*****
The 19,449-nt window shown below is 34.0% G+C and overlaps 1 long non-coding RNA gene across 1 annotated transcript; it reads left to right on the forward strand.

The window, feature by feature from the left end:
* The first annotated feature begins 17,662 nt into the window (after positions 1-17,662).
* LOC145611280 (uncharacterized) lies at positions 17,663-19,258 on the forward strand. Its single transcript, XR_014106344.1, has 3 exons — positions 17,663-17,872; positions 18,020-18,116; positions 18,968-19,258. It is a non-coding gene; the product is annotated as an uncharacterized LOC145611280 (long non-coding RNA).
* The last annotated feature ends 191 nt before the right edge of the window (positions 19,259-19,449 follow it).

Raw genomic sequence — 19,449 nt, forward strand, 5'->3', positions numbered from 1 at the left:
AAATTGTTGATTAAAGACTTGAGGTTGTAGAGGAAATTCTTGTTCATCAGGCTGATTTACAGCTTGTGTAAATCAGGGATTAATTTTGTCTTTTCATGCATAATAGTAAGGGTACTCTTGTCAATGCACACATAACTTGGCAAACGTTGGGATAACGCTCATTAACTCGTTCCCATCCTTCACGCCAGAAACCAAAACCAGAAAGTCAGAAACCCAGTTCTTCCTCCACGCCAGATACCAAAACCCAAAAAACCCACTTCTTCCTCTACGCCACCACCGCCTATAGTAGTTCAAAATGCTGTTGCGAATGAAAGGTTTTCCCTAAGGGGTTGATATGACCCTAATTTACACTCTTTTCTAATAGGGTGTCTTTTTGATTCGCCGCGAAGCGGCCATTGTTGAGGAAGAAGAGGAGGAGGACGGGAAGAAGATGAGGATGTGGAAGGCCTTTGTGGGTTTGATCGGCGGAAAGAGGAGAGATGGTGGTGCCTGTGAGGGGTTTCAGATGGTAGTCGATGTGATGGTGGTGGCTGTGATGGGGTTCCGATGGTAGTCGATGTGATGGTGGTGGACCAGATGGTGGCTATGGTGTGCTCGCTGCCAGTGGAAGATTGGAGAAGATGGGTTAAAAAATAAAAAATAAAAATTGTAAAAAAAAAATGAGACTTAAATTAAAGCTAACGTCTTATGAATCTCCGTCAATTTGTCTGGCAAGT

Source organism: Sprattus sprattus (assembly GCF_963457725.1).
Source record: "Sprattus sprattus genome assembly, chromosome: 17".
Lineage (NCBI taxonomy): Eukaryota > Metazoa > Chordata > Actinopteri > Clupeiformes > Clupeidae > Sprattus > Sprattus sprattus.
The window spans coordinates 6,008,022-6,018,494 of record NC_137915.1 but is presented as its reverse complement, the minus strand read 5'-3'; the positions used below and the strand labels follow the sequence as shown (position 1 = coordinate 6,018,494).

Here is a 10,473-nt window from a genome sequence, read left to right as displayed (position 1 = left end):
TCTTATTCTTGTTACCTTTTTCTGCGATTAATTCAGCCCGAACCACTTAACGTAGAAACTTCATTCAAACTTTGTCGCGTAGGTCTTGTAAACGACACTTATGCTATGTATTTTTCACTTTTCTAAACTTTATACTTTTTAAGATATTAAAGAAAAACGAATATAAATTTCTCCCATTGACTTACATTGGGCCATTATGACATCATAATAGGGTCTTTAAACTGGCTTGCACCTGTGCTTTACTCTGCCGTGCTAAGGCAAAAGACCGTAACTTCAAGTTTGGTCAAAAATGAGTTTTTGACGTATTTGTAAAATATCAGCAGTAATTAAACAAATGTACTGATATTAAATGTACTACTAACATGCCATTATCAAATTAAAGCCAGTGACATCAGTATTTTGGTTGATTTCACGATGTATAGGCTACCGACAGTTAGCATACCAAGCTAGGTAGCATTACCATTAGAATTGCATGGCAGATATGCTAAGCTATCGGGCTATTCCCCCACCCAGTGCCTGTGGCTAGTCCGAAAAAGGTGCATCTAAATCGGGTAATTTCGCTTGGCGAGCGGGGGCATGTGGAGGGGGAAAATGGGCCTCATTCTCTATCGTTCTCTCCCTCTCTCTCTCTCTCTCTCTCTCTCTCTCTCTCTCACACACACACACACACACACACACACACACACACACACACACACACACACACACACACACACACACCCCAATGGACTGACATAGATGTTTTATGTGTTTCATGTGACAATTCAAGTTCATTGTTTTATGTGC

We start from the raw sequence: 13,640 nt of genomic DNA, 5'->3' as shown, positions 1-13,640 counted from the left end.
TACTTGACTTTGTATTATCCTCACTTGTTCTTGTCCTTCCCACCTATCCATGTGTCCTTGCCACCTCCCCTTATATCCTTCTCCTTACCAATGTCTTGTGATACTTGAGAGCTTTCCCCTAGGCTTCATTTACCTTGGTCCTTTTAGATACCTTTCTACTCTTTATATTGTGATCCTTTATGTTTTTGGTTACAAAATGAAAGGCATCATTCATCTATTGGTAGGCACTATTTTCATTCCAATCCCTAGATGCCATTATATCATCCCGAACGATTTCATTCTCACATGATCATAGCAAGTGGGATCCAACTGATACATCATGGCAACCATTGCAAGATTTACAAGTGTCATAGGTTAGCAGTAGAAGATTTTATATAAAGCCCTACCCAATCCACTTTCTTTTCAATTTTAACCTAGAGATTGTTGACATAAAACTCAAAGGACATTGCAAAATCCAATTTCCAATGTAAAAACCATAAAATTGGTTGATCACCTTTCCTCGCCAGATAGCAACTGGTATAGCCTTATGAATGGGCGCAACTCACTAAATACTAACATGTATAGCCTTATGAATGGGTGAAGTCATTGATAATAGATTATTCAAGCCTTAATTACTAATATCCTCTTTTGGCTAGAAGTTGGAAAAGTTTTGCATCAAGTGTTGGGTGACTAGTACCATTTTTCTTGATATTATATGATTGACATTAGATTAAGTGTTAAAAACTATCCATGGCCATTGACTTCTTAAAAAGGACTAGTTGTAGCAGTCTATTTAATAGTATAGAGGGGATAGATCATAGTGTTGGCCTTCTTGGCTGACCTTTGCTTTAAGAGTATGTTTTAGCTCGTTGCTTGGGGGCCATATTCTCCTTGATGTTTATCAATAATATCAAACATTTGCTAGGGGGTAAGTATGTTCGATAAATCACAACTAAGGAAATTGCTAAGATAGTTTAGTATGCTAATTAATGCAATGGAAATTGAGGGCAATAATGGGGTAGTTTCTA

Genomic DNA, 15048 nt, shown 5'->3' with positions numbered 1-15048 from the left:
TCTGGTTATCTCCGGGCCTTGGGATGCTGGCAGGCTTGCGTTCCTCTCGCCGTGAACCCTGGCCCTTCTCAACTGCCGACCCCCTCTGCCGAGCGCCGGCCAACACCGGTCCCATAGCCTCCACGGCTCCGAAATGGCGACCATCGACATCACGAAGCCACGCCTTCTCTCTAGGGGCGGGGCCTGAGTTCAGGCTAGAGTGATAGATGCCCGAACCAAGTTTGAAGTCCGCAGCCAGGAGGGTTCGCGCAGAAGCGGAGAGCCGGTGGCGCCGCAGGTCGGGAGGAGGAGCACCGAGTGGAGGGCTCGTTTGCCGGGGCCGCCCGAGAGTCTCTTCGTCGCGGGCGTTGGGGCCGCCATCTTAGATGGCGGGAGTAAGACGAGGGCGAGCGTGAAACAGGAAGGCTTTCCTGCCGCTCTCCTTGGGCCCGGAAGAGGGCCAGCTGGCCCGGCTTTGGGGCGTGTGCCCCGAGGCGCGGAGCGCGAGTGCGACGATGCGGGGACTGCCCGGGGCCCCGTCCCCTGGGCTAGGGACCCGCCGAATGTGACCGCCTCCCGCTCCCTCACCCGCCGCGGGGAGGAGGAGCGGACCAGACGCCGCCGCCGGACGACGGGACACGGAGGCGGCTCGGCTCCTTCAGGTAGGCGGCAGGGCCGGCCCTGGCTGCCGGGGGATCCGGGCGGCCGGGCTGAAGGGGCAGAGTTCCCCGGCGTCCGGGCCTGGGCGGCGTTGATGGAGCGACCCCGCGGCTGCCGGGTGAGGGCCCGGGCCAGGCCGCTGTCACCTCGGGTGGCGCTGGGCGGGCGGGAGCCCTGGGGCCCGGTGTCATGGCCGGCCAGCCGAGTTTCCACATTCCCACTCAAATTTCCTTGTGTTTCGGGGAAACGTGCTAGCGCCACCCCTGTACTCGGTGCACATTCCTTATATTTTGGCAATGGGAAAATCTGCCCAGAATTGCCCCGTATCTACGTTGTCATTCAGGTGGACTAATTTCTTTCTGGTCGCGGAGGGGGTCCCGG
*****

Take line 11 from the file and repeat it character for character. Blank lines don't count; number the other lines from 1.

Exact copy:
The window spans coordinates 6,008,022-6,018,494 of record NC_137915.1 but is presented as its reverse complement, the minus strand read 5'-3'; the positions used below and the strand labels follow the sequence as shown (position 1 = coordinate 6,018,494).